XV BIENAL DE FLAMENCO DE SEVILLA
‘EL PINTOR DE SONIDOS’ World premiere
Text: Juan Diego Martín Cabeza
One thing is the intent, the initial concept upon which Nicasio Moreno wanted to construct this show, and something entirely different is the result. “El Pintor de Sonidos”, ‘painter of sounds’, refers to an investigation into flamenco guitar, and its harmonic possibilities. The original intent responds to a clear aesthetic and musical idea, both in the title and in the libretto that appears on the program. But the best of intentions become lost in an overly fussy, poorly worked show. As the artists come and go, the objective seems to become more distant with each one.
The work opens with a simple encounter between Moreno on guitar, and la “vina”, a Hindu instrument that Gualberto uses to pull out wrenching melodies that echo the malagueña of Mellizo. From that point on, with an uneven flow of comings and goings, the various pseudo flamenco numbers are more or less woven together with Nicasio Moreno’s cello, and the voices of Encarna and José Anillo. Once again in this Bienal, we’re offered songs which barely manage to suggest flamenco styles of any kind. The program announced Diego Carrasco, who in the end was unable to be present, and in was rude to the audience not to compensate or apologize for that absence in some way, if only because he had an important part in the work and was substituted by a mediocre singer who didn’t come close to doing what the man from Jerez is capable of.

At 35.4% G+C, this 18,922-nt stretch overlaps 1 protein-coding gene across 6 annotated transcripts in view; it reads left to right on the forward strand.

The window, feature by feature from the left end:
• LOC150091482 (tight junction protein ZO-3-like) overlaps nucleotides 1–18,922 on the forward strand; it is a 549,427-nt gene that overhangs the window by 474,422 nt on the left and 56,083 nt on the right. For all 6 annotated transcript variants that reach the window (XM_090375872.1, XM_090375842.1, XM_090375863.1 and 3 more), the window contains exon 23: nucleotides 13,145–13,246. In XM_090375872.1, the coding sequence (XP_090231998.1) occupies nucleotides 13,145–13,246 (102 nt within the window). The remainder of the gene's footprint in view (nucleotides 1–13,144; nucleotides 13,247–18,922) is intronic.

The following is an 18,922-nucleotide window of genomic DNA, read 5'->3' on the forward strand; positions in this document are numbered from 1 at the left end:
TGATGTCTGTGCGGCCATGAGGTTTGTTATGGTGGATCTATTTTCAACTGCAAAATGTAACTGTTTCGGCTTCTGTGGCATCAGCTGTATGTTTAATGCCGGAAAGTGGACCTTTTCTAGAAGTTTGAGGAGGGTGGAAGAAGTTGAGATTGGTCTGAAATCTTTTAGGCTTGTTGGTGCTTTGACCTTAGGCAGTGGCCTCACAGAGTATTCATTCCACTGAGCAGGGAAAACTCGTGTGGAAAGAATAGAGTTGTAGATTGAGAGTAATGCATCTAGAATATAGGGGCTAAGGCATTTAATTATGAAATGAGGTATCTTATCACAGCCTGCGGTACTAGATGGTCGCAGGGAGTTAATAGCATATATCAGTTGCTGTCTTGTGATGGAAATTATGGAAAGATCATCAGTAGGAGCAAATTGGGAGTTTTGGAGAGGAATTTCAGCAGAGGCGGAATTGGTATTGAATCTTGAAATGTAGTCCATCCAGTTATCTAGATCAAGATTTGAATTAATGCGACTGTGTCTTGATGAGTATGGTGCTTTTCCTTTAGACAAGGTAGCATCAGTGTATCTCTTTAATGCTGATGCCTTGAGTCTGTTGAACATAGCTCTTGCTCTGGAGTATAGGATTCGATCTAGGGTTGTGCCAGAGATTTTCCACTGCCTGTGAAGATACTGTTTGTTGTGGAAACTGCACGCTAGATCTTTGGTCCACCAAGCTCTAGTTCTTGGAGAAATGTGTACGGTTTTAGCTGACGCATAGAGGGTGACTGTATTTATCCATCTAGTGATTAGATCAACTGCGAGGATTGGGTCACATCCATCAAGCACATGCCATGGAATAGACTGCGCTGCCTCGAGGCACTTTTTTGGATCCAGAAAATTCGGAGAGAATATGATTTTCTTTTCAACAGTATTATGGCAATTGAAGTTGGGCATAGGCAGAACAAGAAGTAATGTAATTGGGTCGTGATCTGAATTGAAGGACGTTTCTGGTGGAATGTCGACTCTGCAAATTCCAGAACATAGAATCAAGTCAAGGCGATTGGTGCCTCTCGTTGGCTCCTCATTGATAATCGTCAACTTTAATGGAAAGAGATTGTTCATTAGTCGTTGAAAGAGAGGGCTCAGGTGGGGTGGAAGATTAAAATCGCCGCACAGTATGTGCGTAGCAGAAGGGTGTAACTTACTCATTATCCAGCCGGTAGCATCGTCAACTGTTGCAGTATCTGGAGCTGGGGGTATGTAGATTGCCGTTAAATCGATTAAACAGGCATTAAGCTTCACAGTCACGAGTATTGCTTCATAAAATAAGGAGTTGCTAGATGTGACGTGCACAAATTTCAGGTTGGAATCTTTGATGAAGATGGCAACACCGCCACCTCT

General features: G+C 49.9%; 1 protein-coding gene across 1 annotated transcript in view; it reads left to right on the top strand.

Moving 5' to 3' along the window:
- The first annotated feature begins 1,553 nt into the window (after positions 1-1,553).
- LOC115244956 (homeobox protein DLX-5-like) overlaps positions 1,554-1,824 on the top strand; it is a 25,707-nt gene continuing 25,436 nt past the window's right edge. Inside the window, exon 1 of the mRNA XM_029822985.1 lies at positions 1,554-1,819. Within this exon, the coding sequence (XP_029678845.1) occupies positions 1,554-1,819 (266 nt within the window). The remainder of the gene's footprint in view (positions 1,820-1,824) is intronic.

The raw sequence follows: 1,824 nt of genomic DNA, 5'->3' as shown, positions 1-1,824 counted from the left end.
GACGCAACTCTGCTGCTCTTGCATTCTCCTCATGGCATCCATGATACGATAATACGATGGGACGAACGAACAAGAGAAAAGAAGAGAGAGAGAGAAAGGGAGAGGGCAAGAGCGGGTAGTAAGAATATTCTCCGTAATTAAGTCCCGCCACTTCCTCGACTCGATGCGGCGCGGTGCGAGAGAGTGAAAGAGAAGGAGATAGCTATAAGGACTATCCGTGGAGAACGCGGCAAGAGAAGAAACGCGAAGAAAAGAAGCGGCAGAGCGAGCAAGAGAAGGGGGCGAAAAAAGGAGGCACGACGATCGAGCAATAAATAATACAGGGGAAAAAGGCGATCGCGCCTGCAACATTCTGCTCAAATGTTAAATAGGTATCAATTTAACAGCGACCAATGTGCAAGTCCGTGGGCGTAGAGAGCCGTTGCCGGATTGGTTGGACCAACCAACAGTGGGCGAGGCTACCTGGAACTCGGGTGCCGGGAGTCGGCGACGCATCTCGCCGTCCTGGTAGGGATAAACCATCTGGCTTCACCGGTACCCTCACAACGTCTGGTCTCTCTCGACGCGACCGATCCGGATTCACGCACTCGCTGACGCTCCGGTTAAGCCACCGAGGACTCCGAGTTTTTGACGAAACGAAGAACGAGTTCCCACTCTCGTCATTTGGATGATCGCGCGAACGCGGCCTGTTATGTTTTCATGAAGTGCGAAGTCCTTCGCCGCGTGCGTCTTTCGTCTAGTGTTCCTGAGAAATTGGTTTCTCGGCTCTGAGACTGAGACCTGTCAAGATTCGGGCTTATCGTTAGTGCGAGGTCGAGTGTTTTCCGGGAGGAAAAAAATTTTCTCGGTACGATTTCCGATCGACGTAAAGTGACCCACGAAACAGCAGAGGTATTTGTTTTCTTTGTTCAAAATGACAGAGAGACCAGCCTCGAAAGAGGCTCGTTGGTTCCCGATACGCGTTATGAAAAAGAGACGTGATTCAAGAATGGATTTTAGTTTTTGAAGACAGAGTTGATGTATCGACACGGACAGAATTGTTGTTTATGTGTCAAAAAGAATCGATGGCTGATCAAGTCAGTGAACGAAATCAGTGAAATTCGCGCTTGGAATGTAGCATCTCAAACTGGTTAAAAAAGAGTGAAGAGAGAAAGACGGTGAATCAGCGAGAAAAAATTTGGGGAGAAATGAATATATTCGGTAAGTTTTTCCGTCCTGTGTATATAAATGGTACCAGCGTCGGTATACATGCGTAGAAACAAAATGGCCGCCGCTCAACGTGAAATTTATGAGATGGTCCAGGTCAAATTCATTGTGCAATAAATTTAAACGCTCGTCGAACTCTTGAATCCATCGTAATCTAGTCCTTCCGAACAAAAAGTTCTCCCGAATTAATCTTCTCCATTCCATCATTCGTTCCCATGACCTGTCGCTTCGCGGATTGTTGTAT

In the following numbers, as many as ten dancers took part, each one offering his or her short bit. Some compositions were more danceable that others, and there was an uneven quality. Aggravating the situation was the bizarre mix of musical genres which included jazz, rock, pop, African dance and belly-dance, making for an indigestible mix.
A lot of artists took this year’s slogan of the Bienal literally: “The music of flamenco”, which is as bogus and vacuous at the blurb “The history of flamenco is made in the Bienal”. The result was many good musicians decided to take big risks, contribute to “making history” or set music to classic poetry which doesn’t go with flamenco no matter how much you force the issue. We are told about risk and experimentation when a lot of us feel the truly risky and revolutionary act in this “festival of festivals” would be to just sit down and sing flamenco. The person capable of doing that, consider the paradox, would truly make history in this Bienal.